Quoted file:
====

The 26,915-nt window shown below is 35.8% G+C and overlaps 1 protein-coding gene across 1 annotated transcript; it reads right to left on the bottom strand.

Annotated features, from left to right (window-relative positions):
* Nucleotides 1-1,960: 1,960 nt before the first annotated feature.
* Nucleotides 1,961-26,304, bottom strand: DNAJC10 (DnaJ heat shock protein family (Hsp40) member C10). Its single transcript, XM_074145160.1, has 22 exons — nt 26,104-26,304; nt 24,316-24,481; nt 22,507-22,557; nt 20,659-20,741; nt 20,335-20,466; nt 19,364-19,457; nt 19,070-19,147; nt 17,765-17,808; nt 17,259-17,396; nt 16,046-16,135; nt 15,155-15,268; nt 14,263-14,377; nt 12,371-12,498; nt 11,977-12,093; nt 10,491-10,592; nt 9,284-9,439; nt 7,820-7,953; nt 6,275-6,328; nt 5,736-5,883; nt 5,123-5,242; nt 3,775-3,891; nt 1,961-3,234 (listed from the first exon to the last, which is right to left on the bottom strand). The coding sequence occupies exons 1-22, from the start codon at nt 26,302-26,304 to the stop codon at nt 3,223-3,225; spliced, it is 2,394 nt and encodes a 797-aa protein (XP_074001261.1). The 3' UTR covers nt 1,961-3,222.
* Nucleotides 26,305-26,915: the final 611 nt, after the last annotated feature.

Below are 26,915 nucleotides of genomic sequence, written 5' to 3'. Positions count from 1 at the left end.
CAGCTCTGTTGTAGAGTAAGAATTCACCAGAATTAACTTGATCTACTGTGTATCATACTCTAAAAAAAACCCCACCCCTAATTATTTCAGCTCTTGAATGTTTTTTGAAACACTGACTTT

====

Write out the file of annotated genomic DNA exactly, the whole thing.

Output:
The 26,915-nt window shown below is 35.8% G+C and overlaps 1 protein-coding gene across 1 annotated transcript; it reads right to left on the bottom strand.

Annotated features, from left to right (window-relative positions):
* Nucleotides 1-1,960: 1,960 nt before the first annotated feature.
* Nucleotides 1,961-26,304, bottom strand: DNAJC10 (DnaJ heat shock protein family (Hsp40) member C10). Its single transcript, XM_074145160.1, has 22 exons — nt 26,104-26,304; nt 24,316-24,481; nt 22,507-22,557; nt 20,659-20,741; nt 20,335-20,466; nt 19,364-19,457; nt 19,070-19,147; nt 17,765-17,808; nt 17,259-17,396; nt 16,046-16,135; nt 15,155-15,268; nt 14,263-14,377; nt 12,371-12,498; nt 11,977-12,093; nt 10,491-10,592; nt 9,284-9,439; nt 7,820-7,953; nt 6,275-6,328; nt 5,736-5,883; nt 5,123-5,242; nt 3,775-3,891; nt 1,961-3,234 (listed from the first exon to the last, which is right to left on the bottom strand). The coding sequence occupies exons 1-22, from the start codon at nt 26,302-26,304 to the stop codon at nt 3,223-3,225; spliced, it is 2,394 nt and encodes a 797-aa protein (XP_074001261.1). The 3' UTR covers nt 1,961-3,222.
* Nucleotides 26,305-26,915: the final 611 nt, after the last annotated feature.

Below are 26,915 nucleotides of genomic sequence, written 5' to 3'. Positions count from 1 at the left end.
CAGCTCTGTTGTAGAGTAAGAATTCACCAGAATTAACTTGATCTACTGTGTATCATACTCTAAAAAAAACCCCACCCCTAATTATTTCAGCTCTTGAATGTTTTTTGAAACACTGACTTT